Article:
My most embarassing rescue attempt ever was when I spotted an ‘abandoned’ labrador on a patch of grass outside some terraced houses. Convinced it was lost, lonely and longing for its owner I persuaded my sister to stop the car and I got out on a mission. In full view of the road I coaxed, tried to pat, and grab this doggie, who was not keen on being rescued at all. It being a labrador an’ all, it seemed fairly good natured – but did not want to go near me. So I gave up with the subtle approach and began to try and rugby tackle it. At this point, the dog became seriously worried for its safety and quickly ran up to one of the terraced house’s doors, stared sideways at me and barked in what I can only describe as an insistent ‘Let me in, there’s a nutter out here mum!’ manner. The poor dog had a home and wanted to keep it. I walked away looking very embarassed and climbed back into a car with a sister who thought the whole episode was hilarious. That particular episode is merrily recited at family do’s and pub outings to this day.
I’ve never been very good at pets either. About ten years ago I had a very cute little Syrian hamster called Piglet; I named him that because he made cute little squeaky, squealing noises like a baby pig. This little darling lived with me in a very cold studenty house, and thrived for a while, until one morning I got up and found him curled up into a tiny ball, stone cold. Feeling quite devastated at the loss and wanting to make sure he really was dead; I wiped my tears away (I’ve always been a softie) and then poked him with my finger. He actually rocked on the spot he was that stiff with what I presumed was rigor mortis.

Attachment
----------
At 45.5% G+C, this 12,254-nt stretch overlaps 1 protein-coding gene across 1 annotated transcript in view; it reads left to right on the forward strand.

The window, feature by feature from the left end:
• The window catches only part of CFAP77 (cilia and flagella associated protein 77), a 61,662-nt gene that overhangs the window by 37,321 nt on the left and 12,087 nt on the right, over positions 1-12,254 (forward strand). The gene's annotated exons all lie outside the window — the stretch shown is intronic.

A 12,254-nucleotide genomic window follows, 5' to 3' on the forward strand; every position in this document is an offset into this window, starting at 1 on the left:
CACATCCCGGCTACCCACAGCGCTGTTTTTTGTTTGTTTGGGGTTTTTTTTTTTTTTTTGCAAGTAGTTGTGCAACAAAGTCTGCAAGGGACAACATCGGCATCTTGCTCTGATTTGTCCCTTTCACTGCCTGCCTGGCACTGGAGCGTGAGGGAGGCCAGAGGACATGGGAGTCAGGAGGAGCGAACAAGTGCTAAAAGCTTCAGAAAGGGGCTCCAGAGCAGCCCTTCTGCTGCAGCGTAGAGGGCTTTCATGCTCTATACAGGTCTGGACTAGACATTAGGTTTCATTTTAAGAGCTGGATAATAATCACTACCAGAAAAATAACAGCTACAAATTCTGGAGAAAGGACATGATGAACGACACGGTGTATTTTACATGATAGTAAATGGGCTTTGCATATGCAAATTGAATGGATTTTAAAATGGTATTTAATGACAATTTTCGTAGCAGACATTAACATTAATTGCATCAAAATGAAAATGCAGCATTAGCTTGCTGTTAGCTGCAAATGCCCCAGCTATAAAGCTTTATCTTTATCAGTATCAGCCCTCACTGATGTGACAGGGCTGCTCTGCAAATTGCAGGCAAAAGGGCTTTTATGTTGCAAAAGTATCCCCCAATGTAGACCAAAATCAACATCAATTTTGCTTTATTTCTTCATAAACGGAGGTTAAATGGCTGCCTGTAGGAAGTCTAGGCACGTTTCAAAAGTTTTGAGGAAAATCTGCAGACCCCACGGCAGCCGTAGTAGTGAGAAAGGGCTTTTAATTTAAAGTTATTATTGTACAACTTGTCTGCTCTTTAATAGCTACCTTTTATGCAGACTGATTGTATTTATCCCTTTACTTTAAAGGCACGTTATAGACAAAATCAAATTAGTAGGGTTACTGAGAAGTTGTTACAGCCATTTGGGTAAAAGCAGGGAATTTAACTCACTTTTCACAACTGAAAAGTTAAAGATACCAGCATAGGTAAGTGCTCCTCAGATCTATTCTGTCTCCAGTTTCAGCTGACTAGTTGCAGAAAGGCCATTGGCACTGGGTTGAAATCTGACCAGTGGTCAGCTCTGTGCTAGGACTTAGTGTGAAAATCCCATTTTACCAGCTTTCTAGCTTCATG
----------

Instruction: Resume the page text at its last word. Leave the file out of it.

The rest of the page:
I must have been busy that day, because I’m sure under normal circumstances I would have put him in a shoe box and buried him in the garden, complete with a lollypop stick cross. As it was, I sadly put him in the bin – an unceremonious, but fortuotous funeral as it turned out.
Three days later I was looking after my mum and dad’s dog at my house, and was doing a bit of house cleaning. I lifted up the bin bag, and the bottom fell out, strewing rubbish all over the floor. At that point, the dog went mad and started snuffling in the rubbish and was obviously trying to get at something. My first thoughts were that she was after old food which is the custom for fat, old labradors – who needs a waste disposal machine when you’ve got one of these! But I was wrong, out of the corner of my eye I saw my hamster running away from the pile of stuff. A zombie hamster?! Surely he’d come back from the dead?
While trying to contain an enthusiastic and hamster-hungry labrador, I still managed to grab Piglet and shove him back in his cage. Later that day I found out that hamsters hibernate when they’re cold sometimes. I’d put my sleepy hamster in the bin and resigned him to death by bin wagon. How terrible is that!
It was easter at the time, and considering he’d been in the bin for three days, apparently devoid of life, my friends and I decided he must be the hamster equivalent of the Messiah After his apparent ‘ressurrection’ I rechristened him ‘Piglet Jesus.’ I did ask the little love to perform further miracles, but he just shoved sunflower nuts in his cheeks, cleaned his whiskers and ignored me.
There are other tales I could recount in a sheepish manner, but I think you’ve got the gist. You see, I am not really a rescuer of animals. I am in fact a bunny-napper, a near dog-stealer, a hamster disaster and a ladybird worry-wart.
I supsect if animals could talk Dr Doolittle stylee, they’d probably say something along the lines of ‘Who needs enemies when we’ve got friends like Kay’.